This note sets out the main benefit and tax credit rates for the 2016-17 financial year.

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Most working-age benefits will be frozen at 2015/16 cash values from 2016/17 to 2019/20 inclusive.

Over the year 2016/17, the increase in benefits aimed at disabled people and pensioners (not including the basic State Pension) will continue to be indexed to CPI inflation (-0.1%, meaning that these benefits will remain unchanged).

The basic State Pension will be uprated in line with the ‘triple guarantee’ (or ‘triple lock’) that was introduced in 2012/13. This ensures that it increases by the highest of the increase in earnings, price inflation (as measured by the CPI) or 2.5%. For the purposes of the 2016/17 uprating, the annual earnings rise figure (2.9%) was the highest of these three benchmarks.

Pension Credit Guarantee Credit is required to increase at least in line with earnings; in the year 2016/17 it will rise by 2.9%. This marks a change from the last five years, when the government decided to match the Pension Credit Guarantee Credit increases with the cash increase received by those on the full basic State Pension, in response to low annual earnings increases.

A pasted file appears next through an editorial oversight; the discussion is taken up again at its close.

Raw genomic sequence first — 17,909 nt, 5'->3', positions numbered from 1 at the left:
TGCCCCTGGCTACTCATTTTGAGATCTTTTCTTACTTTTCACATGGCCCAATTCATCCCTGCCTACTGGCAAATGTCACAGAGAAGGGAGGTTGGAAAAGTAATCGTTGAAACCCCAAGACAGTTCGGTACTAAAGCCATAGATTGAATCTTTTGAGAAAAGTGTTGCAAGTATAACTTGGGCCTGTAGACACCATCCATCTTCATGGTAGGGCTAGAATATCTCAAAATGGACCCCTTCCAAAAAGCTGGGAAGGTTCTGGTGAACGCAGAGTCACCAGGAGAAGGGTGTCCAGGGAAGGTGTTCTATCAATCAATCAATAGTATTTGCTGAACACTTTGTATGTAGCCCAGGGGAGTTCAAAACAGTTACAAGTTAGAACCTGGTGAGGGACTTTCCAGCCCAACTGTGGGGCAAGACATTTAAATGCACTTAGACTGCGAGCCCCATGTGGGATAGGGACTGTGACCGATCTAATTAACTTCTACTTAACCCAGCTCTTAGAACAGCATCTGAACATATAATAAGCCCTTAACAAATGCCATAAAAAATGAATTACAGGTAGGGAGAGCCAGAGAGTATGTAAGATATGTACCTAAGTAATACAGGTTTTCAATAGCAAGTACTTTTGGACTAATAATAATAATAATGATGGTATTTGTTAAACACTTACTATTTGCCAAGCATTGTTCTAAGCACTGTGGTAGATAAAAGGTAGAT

A new single-tier State Pension will be introduced for people who reach pension age on or after 1 April 2016. This will consolidate the basic State Pension and Additional Pension into one single amount. The full amount of the new pension will be £155.65, but its value for individuals may be less depending on recipients’ National Insurance contributions.

  • Commons Research Briefing CBP-7410
  • Authors: Richard Keen, Ross Turner
  • Topics: Benefits, Pensions

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